Bitten patients experience nausea, vomiting, and severe generalized muscle cramps. The antidote is IV calcium gluconate. Muscle relaxants also help. Brown recluse spider bites are often not recognized at the time of the bite. In the next several days, a skin ulcer develops, with a necrotic center and a surrounding halo of erythema.

Surgical debridement of all necrotic tissue is needed. Skin grafting may be needed subsequently. Human bites are bacteriologically the dirtiest bite one can get. They require extensive irrigation and debridement in the OR and antibiotics. A classic human bite is the sharp cut over the knuckles on someone who punched someone else in the mouth and was cut by the teeth of the victim. They often show up in the ED with a cover story, but should be recognized because they need specialized orthopedic care.

Hip pathology in older children may present as hip or knee pain. Legg-Calve- Perthes disease is avascular necrosis of the capital femoral epiphysis and occurs around age 6, with insidious development of limping, decreased hip motion, and hip or knee pain. Diagnosis is confirmed by AP and lateral hip x-rays. Treatment is controversial, usually containing the femoral head within the acetabulum by casting and crutches.

Slipped capital femoral epiphysis SCFE is the most common hip disorder in adolescents. It is an orthopedic emergency because further slippage may compromise the blood supply and result in avascular necrosis of the femoral head. The typical patient is an overweight boy around age 13 who complains of groin or knee pain, and who ambulates with a limp.

When sitting with the legs dangling, the sole of the foot on the affected side points toward the other foot. On physical exam there is limited hip motion, and as the hip is flexed the thigh goes into external rotation and cannot be rotated internally.

X-rays are diagnostic, and surgical treatment relies on placement of pins to hold the femoral head back in place. A septic hip is an orthopedic emergency. It is seen in toddlers who have had a febrile illness, and then refuse to move the hip. They hold the leg with the hip flexed, in slight abduction and external rotation, and appear uncomfortable with passive movement of the joint e.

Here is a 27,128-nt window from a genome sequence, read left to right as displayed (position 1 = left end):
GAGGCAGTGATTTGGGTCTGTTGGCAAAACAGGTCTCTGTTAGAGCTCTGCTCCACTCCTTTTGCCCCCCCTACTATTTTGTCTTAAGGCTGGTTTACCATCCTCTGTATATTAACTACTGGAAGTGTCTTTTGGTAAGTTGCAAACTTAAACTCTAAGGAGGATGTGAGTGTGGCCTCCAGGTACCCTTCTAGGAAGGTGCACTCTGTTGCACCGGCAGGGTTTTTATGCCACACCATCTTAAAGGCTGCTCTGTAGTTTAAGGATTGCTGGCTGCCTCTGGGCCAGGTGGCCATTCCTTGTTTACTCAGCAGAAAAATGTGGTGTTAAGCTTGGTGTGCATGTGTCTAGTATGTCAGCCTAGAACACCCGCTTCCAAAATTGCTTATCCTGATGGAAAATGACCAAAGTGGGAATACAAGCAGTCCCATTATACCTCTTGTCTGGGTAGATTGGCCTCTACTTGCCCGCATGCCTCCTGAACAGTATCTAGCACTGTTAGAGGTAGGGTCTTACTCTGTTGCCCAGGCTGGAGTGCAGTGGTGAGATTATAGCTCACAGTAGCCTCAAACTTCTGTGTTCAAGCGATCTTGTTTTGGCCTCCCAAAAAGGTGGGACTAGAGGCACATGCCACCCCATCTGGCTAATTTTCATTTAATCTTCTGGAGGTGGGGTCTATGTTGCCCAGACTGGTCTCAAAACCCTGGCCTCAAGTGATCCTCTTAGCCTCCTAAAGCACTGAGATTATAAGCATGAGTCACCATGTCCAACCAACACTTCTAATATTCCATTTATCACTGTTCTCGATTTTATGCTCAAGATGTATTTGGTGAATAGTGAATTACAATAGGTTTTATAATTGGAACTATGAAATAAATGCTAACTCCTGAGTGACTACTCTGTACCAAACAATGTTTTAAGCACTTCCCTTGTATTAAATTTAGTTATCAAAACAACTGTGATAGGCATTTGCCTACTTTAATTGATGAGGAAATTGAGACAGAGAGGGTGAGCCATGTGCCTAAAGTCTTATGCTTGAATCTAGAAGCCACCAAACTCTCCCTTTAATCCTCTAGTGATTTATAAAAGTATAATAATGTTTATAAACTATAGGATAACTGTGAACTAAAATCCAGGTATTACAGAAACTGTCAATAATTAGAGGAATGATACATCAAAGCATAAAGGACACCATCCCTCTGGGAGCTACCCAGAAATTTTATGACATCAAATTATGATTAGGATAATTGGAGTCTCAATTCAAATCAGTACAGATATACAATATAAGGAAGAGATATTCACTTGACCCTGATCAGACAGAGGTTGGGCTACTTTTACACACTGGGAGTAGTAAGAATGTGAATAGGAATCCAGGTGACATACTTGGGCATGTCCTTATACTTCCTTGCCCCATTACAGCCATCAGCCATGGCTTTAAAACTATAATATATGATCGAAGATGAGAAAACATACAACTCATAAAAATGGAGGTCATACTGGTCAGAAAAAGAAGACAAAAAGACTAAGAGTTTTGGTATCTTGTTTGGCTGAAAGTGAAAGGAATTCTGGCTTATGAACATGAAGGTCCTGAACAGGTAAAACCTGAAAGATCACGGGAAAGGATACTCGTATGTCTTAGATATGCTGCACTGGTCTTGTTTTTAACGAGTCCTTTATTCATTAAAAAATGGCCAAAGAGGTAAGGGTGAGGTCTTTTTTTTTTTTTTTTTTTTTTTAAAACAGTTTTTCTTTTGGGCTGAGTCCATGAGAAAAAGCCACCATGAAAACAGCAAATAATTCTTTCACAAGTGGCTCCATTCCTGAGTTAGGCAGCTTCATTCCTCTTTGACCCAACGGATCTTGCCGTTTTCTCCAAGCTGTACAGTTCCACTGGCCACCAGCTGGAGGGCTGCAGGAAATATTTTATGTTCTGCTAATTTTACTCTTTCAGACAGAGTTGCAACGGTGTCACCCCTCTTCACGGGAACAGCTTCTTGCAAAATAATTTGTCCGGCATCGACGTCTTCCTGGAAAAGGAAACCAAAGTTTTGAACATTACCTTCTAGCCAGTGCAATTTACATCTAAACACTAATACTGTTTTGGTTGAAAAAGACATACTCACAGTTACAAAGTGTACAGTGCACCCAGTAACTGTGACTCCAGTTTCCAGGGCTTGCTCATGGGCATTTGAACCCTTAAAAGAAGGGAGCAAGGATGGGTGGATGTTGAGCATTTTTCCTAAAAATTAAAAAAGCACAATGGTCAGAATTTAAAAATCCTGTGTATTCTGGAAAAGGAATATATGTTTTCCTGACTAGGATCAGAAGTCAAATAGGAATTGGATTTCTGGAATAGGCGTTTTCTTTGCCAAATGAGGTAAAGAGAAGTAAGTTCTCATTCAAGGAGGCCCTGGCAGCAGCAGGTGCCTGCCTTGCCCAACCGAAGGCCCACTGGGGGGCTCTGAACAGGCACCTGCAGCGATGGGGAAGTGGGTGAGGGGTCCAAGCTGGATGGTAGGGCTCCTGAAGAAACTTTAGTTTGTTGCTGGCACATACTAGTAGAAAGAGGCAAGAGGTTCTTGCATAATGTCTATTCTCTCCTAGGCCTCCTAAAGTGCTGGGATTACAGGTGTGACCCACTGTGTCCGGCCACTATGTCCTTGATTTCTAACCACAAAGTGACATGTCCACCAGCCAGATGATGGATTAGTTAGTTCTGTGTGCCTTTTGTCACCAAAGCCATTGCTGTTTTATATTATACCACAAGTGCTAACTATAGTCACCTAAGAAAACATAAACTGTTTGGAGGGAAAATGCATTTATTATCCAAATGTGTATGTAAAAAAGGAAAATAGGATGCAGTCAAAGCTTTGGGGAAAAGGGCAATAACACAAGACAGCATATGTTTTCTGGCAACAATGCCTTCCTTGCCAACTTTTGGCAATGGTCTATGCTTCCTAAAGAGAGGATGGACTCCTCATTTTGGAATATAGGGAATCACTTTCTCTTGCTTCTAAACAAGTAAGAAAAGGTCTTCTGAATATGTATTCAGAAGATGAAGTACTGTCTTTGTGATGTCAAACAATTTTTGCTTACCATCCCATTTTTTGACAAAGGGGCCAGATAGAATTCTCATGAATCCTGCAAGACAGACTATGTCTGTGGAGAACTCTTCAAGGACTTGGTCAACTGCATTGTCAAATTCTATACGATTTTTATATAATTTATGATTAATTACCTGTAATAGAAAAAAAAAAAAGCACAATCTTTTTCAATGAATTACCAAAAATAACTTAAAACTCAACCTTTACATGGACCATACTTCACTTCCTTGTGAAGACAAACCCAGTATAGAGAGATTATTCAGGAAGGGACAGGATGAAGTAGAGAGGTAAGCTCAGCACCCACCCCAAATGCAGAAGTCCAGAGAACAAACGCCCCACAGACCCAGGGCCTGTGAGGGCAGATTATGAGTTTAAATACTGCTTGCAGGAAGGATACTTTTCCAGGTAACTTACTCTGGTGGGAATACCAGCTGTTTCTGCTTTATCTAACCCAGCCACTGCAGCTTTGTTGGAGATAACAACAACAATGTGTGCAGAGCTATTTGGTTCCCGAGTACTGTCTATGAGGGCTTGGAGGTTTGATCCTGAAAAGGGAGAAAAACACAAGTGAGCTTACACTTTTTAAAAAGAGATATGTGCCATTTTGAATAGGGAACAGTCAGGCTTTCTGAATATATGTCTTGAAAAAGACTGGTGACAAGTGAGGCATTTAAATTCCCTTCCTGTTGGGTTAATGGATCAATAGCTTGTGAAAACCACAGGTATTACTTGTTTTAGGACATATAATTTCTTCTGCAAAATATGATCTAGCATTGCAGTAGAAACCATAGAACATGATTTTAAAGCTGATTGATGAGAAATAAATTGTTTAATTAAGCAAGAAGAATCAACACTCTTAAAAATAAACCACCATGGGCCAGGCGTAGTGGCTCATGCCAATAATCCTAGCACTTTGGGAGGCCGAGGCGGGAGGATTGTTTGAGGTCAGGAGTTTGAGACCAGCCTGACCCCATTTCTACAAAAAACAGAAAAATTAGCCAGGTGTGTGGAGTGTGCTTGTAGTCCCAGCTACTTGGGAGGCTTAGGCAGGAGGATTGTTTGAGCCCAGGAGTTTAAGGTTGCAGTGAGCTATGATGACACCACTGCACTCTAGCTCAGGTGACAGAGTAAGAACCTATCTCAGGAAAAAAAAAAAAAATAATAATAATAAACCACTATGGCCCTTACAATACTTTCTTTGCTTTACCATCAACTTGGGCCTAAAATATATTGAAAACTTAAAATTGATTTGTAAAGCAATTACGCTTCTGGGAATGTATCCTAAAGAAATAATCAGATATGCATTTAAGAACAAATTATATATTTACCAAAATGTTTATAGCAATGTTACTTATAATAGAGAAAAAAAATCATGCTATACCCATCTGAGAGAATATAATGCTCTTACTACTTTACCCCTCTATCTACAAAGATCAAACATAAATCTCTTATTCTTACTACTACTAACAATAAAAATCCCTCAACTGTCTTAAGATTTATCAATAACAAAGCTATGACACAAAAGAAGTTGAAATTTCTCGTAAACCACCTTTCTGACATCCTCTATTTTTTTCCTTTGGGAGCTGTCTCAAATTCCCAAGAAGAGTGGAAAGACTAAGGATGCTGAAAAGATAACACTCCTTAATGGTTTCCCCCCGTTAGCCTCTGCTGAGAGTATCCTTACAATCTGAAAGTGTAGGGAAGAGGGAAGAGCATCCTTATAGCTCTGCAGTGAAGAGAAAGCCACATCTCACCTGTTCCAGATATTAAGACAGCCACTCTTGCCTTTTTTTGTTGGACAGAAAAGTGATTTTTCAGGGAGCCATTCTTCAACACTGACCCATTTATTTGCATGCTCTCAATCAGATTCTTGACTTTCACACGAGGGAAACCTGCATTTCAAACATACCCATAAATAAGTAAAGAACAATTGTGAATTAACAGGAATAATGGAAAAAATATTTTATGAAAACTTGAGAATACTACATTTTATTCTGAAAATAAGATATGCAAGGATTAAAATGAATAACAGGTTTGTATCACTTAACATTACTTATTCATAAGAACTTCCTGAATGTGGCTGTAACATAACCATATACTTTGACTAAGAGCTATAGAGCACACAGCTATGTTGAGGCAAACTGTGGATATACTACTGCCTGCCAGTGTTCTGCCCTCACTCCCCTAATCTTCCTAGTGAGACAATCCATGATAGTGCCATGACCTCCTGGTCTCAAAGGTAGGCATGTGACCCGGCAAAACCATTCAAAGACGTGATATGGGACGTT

White blood cell count and erythrocyte sedimentation rate are elevated. Diagnosis is made by aspiration of the hip under general anesthesia, and surgical irrigation and open drainage are performed if pus is obtained. Acute hematogenous osteomyelitis is seen in small children who have had a febrile illness and presents as severe localized pain in a bone with no history of trauma to that bone. X-rays will not show anything for several weeks. MRI reveals prompt diagnosis.

Treatment is IV antibiotics. Genu varum bow-legs is normal up to age 3; no treatment is needed. Genu valgus knock-knee is normal between ages 4—8; no treatment is needed. Osgood-Schlatter disease osteochondrosis of the tibial tubercle is seen in teenagers with persistent pain right over the tibial tubercle, which is aggravated by contraction of the quadriceps.

Physical exam shows localized pain right over the tibial tubercle in the absence of knee swelling.

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Treatment is initially with rest, ice, compression, and elevation. If conservative management fails, treatment is immobilization of the knee in an extension or cylinder cast for 4—6 weeks. Club foot talipes equinovarus is seen at birth. Both feet are turned inward, and there is plantar flexion of the ankle, inversion of the foot, adduction of the forefoot, and internal rotation of the tibia.

The most sensitive screening finding is to look at the girl from behind while she bends forward. In addition to the cosmetic deformity, severe cases develop decreased pulmonary function. Bracing is used to arrest progression; severe cases may require surgery. Early treatment is mandated. Also, the healing process is much faster than in the adult. The only areas where children have special problems include supracondylar fractures of the humerus and fractures of any bone that involve the growth plate or epiphysis.

Supracondylar fractures of the humerus occur with hyperextension of the elbow in a child who falls on the hand with the arm extended. The injuries are particularly dangerous due to the proximity of the brachial artery and ulnar nerve. Although these fractures are treated with standard casting or traction and rarely need surgery, they require careful monitoring of vascular and nerve integrity and vigilance regarding development of compartment syndrome.